I've been suspicious of Gaiman ever since reading American Gods. Probably because it was the first novel of his I read and first impressions are hard to shake. Because see, I did not care of American Gods despite the fact that it seemed like a book I would like. And he seemed like an author I would like. Since that time I've read 1 and 1/2 more of his books (Coraline and Good Omens, which he co-wrote with Terry Pratchett) which I really enjoyed. At yet, I'm still skeptical that things are going to be good. I should probably get over it by now, considering I've now read another Gaiman book I enjoyed.
This time around it was Neverwhere. Way back in January (whaaa?) Kayleigh mentioned listening to the radio play and enjoying it, in large part because of the great cast (Christopher Lee, Benedict Cumberbatch, Natalie Dormer, AND MORE) so it's sort of been in the back of my mind. I went to look for an audio copy and ugh, they always want so much for audiobooks. Which is probably fine since I've bought a few audiobooks but most of them are still in the plastic wrap. Whoops. But one day I saw an ecopy on sale and figured I'd pick it up. Then eventually I got around to reading it.
What is Neverwhere about?
Richard is a young man living in London. He has a good job, a future, and a fiancee (who is sort of a bitch and this seems to just be a simple way to show how lame is life and haha look how whipped he is and I'm not crazy about this part but whatever). Then one day, on the way to a dinner with his fiancee's boss, when they pass by a homeless girl who looks like she's been injured. Richard decides he has to help this girl (despite his fiancee's insistence they leave her and get to dinner, because back to that bitch comment above). He brings her back to his apartment, helps with her apparent stab wounds, and she rests up.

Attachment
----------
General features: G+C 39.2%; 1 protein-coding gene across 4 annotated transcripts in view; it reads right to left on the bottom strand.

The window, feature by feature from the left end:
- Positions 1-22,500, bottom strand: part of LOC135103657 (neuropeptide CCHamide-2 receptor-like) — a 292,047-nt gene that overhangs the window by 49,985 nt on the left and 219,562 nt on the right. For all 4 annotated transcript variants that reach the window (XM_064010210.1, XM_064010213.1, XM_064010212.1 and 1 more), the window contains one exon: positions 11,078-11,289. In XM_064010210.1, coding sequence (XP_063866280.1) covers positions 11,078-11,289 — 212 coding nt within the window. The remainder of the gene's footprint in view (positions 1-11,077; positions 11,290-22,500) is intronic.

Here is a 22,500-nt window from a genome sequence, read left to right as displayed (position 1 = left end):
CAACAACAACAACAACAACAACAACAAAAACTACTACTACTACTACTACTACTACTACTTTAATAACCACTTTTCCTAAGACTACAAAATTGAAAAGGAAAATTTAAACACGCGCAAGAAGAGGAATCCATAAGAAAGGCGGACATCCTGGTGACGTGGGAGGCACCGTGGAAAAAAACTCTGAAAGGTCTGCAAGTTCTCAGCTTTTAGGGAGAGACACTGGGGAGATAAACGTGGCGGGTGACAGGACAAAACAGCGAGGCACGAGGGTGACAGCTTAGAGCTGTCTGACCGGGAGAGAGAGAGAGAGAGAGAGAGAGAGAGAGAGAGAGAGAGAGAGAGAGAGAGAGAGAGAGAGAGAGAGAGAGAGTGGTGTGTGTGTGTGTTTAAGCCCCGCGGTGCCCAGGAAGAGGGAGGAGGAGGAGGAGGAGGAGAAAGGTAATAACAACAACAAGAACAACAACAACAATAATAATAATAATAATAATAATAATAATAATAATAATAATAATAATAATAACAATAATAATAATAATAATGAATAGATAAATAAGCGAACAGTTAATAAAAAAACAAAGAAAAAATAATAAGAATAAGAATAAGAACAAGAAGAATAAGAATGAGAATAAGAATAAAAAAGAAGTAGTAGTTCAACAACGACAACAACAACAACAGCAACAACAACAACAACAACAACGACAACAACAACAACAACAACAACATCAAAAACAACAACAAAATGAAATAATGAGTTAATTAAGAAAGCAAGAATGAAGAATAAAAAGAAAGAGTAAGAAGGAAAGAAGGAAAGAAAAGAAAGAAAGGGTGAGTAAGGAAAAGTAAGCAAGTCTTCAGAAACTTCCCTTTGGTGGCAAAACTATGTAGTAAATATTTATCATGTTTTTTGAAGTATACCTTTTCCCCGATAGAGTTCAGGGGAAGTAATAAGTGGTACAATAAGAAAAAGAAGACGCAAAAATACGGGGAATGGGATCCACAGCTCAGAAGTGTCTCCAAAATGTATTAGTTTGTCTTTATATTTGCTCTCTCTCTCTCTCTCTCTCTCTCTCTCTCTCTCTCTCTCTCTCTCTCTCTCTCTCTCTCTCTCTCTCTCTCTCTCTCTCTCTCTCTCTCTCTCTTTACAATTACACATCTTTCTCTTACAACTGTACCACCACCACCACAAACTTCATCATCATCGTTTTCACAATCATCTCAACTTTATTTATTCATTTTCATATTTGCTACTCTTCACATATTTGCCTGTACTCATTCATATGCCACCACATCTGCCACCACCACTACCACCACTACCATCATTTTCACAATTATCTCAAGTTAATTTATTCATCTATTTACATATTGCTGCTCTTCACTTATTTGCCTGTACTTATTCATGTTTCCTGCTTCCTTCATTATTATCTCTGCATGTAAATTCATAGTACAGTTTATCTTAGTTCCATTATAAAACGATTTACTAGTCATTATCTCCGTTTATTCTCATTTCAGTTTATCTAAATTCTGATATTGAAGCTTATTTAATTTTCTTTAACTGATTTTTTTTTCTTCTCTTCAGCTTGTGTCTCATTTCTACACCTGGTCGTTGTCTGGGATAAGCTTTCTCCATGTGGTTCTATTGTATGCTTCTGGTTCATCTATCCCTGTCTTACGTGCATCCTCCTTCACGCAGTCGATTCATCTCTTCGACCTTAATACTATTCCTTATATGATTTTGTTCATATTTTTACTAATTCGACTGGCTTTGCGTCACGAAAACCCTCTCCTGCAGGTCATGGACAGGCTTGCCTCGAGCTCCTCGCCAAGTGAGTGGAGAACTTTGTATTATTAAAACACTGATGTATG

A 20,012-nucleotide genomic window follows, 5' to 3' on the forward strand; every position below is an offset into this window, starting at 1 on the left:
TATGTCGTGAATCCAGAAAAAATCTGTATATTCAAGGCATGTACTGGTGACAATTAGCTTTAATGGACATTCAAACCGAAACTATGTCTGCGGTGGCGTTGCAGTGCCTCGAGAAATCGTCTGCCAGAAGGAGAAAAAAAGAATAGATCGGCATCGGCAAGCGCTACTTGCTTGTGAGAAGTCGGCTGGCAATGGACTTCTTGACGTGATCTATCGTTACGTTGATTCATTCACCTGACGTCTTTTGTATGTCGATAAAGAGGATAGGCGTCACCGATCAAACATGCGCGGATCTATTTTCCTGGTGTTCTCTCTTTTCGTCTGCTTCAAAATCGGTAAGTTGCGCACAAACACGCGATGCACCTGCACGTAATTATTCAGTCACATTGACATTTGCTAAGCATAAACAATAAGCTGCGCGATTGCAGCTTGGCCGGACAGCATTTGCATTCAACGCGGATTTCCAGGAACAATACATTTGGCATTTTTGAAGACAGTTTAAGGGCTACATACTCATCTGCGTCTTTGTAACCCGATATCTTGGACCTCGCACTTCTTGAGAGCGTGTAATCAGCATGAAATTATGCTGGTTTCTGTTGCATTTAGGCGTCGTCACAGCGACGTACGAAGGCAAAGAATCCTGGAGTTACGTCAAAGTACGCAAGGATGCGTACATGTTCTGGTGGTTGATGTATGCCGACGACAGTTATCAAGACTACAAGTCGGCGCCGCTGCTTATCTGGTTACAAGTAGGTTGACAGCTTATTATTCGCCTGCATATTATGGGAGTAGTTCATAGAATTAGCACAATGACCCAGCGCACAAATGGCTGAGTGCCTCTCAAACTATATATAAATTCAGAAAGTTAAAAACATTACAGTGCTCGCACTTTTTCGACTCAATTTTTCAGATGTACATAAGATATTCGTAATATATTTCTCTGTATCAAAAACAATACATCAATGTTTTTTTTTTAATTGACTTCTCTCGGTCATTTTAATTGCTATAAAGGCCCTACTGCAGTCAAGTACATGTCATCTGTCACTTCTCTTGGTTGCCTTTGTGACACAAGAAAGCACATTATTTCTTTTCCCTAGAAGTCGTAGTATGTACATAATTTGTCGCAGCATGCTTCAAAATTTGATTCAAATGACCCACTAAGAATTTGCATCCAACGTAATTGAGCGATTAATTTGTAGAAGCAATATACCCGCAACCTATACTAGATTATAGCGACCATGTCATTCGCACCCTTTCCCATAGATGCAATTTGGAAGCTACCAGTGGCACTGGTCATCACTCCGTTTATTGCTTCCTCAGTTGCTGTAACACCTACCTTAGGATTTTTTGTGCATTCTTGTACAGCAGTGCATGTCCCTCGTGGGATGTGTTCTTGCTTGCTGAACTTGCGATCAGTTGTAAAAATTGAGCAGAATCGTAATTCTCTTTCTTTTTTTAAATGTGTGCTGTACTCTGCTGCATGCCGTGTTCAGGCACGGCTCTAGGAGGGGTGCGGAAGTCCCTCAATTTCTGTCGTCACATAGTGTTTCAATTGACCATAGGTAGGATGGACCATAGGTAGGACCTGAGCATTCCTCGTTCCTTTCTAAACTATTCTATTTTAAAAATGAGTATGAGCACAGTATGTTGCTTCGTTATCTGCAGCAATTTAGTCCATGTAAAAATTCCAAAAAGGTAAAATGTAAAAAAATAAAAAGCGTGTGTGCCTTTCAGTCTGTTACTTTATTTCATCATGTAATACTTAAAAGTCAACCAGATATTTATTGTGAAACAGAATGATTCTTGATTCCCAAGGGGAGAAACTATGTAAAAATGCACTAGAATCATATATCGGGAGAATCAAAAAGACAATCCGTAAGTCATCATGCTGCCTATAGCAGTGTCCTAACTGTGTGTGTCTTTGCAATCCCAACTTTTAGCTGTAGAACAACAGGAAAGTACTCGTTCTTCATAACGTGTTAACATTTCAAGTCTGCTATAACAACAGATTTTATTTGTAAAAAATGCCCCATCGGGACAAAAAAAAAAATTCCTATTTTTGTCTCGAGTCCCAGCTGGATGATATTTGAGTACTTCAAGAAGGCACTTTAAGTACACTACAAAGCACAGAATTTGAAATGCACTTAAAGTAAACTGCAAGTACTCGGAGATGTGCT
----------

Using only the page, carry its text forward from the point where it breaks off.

Two seemingly not-quite-human sketchy characters show up at Richard's looking for the girl, but she seems to have disappeared. When she returns she makes some comments about "London above" and seems to talk to pigeons and rats, and asks him to go meet up with someone called Marquis de Carabas to help out. He thinks he's done his part and can go back to his normal life, but since the book has just started obviously this won't be the case.
Richard realizes that it's like he's become invisible. No one seems to see him. Not just that, but it's like he never existed. Work already got rid of his desk, his apartment has been rented out to new people. He goes to find the girl (Door) and the Marquis to figure out what's going on and get his old life back. And this is when he's introduced to the London Below, a whole world separate from the London he's always known with creatures and characters and dangers.
Door's family had been murdered by someone and Door is trying to figure out who put out the hit and avenge her family. Richard is there so we have someone just as clueless about the world as we are.
I won't give away anything else, but you get the idea. It's an interesting story and I wish I knew London better(/at all) cos I'm sure I'd appreciate all of the little details that way. that's not to say I didn't enjoy the story. It's full of the strange and the weird and the scary. It's funny and off-beat and tense. There are a lot of great lines. Oh, would you like a couple examples? Sure, I suppose I could provide:
Inside the pub, Richard's friends continued to celebrate his forthcoming departure with an enthusiasm that, to Richard, was beginning to border on sinister.
The boy had the towering arrogance only seen in the greatest of artists and all nine-year-old boys.It wasn't my favorite Gaiman but it captured my attention and I will keep an eye out for that radio play with the all-star cast because I can imagine this working very well in that format.
Title quote from page 173, location 2478
Gaiman, Neil. Neverwhere. WilliamMorrow, 2009. Kindle.